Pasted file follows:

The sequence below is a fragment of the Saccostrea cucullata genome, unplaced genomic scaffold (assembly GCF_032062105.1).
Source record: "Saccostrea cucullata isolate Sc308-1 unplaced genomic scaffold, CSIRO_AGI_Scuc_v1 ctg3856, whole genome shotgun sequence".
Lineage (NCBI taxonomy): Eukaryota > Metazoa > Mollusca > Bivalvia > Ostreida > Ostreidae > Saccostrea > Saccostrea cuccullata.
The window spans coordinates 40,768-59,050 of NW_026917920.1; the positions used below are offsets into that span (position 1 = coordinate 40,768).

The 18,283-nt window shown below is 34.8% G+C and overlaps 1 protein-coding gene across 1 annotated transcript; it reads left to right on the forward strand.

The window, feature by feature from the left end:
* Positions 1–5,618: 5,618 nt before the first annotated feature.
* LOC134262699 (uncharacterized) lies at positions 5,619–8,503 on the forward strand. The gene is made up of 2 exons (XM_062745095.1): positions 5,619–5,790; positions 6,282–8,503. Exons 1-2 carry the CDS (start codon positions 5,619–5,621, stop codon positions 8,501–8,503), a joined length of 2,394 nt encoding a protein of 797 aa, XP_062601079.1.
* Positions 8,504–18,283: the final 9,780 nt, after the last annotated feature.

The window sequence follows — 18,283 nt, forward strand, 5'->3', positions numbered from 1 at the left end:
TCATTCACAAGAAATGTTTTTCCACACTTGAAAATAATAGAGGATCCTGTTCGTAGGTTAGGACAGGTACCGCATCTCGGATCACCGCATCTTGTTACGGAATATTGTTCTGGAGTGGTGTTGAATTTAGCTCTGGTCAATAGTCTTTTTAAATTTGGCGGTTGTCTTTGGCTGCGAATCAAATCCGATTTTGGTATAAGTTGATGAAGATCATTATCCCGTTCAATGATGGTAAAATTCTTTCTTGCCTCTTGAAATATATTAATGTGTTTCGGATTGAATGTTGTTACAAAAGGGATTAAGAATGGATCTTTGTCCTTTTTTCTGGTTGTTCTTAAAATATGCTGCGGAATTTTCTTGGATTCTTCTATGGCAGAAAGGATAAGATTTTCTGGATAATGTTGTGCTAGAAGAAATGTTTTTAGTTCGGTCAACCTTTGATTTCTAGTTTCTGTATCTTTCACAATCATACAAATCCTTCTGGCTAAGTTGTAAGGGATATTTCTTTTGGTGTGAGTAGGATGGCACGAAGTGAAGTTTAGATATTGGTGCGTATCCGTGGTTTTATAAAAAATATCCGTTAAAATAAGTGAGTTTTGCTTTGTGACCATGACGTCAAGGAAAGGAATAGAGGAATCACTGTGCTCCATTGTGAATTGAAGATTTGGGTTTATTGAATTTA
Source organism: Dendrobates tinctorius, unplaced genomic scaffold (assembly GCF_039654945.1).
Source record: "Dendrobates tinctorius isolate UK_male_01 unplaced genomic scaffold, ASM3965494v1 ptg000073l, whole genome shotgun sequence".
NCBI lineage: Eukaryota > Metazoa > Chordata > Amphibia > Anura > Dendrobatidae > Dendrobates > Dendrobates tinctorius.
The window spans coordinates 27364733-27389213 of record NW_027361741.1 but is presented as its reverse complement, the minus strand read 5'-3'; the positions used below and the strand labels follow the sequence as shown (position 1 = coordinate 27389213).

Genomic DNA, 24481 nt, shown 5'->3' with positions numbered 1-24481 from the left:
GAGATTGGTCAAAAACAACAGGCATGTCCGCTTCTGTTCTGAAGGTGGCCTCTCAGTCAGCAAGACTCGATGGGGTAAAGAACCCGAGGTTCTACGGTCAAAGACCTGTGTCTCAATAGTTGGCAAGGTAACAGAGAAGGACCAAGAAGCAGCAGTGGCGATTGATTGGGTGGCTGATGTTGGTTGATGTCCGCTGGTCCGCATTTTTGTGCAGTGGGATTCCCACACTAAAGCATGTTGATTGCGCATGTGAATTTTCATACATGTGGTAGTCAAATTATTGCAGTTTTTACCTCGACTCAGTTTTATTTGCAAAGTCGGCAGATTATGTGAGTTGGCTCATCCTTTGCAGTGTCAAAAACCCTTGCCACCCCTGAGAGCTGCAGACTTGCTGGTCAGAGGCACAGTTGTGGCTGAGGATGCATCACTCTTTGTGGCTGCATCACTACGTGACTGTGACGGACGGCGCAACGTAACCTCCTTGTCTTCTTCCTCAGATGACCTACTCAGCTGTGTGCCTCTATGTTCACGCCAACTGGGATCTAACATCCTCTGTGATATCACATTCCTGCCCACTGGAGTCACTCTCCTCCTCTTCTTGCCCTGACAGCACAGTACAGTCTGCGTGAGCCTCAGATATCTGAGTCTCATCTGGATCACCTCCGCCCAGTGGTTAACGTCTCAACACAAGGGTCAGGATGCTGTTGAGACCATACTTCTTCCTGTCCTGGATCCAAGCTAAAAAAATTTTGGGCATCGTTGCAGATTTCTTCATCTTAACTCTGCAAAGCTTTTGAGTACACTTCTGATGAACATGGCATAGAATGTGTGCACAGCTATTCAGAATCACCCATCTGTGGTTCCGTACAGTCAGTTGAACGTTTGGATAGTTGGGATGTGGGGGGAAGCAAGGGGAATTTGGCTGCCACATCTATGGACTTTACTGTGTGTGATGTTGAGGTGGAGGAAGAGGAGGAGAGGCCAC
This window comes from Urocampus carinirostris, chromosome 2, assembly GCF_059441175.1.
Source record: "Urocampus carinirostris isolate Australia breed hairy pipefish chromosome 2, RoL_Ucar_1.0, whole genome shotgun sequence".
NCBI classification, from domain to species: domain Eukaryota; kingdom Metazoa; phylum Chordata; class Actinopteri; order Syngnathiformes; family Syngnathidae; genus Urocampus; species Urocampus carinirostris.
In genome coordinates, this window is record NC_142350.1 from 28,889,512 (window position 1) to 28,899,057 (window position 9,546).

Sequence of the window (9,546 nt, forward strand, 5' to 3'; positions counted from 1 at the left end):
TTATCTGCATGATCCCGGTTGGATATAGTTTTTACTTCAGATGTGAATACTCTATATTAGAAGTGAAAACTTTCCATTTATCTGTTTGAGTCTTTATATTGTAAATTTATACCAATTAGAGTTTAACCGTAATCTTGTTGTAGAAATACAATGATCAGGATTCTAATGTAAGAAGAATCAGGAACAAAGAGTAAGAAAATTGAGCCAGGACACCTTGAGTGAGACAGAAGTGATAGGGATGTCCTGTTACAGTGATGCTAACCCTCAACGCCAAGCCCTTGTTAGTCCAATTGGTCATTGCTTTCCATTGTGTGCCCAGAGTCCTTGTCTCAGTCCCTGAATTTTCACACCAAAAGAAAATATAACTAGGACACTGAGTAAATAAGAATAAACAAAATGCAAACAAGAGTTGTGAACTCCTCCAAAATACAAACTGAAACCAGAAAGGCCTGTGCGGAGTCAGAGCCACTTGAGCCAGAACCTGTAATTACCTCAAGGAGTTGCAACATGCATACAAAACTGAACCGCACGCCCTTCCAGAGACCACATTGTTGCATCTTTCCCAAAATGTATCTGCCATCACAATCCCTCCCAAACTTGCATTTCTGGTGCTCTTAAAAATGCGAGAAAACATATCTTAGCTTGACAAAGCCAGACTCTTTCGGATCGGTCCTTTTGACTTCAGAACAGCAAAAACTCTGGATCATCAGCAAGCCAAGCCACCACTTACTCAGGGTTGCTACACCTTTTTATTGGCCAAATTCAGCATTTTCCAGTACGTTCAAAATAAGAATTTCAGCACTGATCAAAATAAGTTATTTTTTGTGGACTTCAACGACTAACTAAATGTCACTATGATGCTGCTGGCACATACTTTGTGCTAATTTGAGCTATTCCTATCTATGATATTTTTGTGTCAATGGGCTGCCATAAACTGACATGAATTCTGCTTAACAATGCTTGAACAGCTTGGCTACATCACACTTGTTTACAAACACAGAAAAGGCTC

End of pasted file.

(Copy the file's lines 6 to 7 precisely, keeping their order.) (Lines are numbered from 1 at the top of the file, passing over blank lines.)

The window, feature by feature from the left end:
* Positions 1–5,618: 5,618 nt before the first annotated feature.